On 13 March 1938, Hitler’s armies invaded Austria.  The Gestapo occupied Korngold’s house in Vienna, confiscating all the family’s possessions.  Miraculously, the Korngold parents and Ernst escaped on the last train to Switzerland, eventually arriving safely in Hollywood.

“My father laboured with even more intensity,” George Korngold recalled.  “I quite clearly remember going to the studio and sitting with him while he worked in the special screening room provided by Warner Bros.  Composing music at the piano to the running film, he made preliminary sketches, then came home to finalise the particular sequence he was scoring.  The following day, he would return to the studio as a last check…”

Working against the clock, Korngold was aided by Hugo Friedhofer, a young American composer and cellist who also spoke German.  Friedhofer orchestrated from Korngold’s detailed four-part piano score.  All orchestral details were marked in this score, and every texture and nuance — even exacting voicing of chords — were discussed by the two men.

Korngold was never happier than at the recording sessions.  “What composer can write music and immediately hear it played by a wonderful orchestra!” he enthused.  He felt film music was a new art form that provided a unique vehicle for dramatic music.

In Robin Hood, Korngold came closest to creating an opera without singing, bolstering and carrying along the action with an almost uninterrupted stream of colourful music.  As one critic observed, “He made the leaves of Sherwood Forest even greener and brought Robin and his Merry Men to life.”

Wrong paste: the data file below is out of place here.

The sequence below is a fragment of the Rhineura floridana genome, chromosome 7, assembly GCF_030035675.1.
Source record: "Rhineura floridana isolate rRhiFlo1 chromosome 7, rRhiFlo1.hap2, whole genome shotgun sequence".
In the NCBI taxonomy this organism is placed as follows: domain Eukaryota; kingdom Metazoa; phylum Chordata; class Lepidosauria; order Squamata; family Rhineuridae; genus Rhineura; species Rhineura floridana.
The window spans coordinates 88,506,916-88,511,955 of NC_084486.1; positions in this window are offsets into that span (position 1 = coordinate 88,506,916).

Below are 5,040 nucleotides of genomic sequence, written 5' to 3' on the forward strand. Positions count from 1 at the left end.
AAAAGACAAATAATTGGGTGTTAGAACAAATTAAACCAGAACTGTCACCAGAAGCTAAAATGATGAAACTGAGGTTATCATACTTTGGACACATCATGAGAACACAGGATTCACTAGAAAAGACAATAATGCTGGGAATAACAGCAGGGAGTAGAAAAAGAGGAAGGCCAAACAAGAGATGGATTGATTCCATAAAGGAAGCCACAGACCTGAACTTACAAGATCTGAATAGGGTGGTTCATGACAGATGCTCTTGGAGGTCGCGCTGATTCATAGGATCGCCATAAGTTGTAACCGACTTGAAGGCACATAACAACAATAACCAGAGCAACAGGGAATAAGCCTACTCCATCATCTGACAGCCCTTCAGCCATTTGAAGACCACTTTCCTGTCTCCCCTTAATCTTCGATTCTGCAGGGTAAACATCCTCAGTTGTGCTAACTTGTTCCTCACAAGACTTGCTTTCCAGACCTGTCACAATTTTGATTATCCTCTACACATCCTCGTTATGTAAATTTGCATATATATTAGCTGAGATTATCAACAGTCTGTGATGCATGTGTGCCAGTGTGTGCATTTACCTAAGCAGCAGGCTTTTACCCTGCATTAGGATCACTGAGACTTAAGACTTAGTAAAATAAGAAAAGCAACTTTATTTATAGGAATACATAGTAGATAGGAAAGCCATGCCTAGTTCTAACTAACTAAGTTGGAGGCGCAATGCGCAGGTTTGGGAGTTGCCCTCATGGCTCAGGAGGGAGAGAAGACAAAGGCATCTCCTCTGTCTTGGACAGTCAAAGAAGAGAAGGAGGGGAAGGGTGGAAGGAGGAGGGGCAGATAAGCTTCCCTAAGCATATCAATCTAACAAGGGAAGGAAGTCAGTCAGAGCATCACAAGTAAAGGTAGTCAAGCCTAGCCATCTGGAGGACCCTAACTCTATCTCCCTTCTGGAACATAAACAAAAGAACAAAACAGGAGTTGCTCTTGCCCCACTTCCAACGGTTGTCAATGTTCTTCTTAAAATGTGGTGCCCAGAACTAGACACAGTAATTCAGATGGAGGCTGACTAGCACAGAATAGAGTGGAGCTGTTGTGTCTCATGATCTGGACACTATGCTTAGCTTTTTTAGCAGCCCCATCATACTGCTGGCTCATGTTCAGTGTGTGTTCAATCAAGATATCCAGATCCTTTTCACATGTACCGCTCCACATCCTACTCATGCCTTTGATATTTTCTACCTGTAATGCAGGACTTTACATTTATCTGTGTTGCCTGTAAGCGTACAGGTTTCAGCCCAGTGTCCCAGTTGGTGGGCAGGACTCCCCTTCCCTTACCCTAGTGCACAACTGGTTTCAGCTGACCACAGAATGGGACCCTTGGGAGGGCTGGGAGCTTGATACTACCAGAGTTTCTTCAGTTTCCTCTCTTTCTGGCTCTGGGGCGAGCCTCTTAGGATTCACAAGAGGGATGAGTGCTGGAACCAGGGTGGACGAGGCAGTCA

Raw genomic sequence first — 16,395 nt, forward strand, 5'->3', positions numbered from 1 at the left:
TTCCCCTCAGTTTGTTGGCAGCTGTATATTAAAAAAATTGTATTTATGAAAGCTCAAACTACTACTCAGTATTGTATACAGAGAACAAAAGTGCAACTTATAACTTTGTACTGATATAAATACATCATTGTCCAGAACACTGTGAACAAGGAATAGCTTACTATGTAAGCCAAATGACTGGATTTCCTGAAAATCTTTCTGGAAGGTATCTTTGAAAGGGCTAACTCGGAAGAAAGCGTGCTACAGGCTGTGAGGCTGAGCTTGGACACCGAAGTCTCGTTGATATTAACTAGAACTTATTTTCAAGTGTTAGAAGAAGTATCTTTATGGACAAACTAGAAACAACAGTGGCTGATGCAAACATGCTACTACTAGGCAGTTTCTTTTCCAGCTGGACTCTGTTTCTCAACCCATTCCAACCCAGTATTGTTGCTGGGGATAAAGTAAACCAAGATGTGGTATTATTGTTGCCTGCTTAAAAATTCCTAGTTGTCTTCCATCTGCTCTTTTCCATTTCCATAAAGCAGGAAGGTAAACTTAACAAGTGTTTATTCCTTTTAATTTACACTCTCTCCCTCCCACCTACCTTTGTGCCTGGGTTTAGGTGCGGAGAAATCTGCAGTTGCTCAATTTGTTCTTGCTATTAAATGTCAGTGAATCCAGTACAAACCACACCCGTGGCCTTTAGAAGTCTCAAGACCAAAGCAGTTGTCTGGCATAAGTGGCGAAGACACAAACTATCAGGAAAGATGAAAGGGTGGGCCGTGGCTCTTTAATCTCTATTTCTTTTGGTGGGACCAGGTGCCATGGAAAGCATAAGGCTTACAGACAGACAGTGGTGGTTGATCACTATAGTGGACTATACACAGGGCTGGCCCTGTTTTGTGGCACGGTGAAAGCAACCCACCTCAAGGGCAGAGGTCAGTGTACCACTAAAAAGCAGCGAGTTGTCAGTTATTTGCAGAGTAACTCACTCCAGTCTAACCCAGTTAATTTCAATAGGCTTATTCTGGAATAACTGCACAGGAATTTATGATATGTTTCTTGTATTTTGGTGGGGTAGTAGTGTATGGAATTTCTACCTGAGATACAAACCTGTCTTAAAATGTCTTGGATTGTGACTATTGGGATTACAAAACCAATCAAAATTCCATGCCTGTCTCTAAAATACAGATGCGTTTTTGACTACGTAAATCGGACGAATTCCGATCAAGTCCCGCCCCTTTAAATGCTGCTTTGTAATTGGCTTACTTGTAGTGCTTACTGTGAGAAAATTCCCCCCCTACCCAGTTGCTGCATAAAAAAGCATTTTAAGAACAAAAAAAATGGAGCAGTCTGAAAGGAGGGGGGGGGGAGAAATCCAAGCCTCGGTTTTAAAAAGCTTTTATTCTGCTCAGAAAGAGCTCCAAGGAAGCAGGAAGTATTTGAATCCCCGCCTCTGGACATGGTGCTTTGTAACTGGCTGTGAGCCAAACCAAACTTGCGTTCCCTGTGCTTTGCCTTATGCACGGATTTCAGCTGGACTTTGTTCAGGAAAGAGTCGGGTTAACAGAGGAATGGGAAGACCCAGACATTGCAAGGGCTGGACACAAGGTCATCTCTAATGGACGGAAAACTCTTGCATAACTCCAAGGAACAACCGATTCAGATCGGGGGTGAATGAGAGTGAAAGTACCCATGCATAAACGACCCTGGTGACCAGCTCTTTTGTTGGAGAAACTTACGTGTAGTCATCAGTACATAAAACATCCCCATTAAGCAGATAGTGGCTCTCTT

Robin Hood won Korngold his second Academy Award for Best Musical Score.  And while more films followed, including The Sea Hawk, Kings Row (co-starring Ronald Reagan), and Of Human Bondage, Korngold eventually stepped away from Hollywood.

Korngold was the first internationally renowned composer to work in Hollywood, joining two other Jewish exponents of middle-European symphonic composition: Max Steiner (Gone With the Wind) and Franz Waxman (Sunset Boulevard).  Korngold’s film scores established a symphonic style that has endured to this day.  His rich orchestrations and passionate melodies provided the template for modern day epics.  Conductor André Previn said, “If Korngold sounds like film music, that is because film music sounds like Korngold.”  Composer John Williams has cited Korngold as his inspiration for scoring the Star Wars series.

Korngold spent the last ten years of his life composing for the concert hall.  His famous violin concerto is one of his most performed works.  Korngold died in 1957, at his home just a few blocks from Warner Bros.  Believing his film music had died with the old films themselves, he would have been amazed to see his scores performed at concerts and readily available on CDs and the Internet.  But back in the day, when asked why his early enthusiasm for music in films had evaporated, Korngold simply replied: “When I first came to Hollywood, I could not understand the dialogue.  Now I can.”


  1. I really enjoyed this well written story. It is fascinating, educational and a piece of Hollywood history!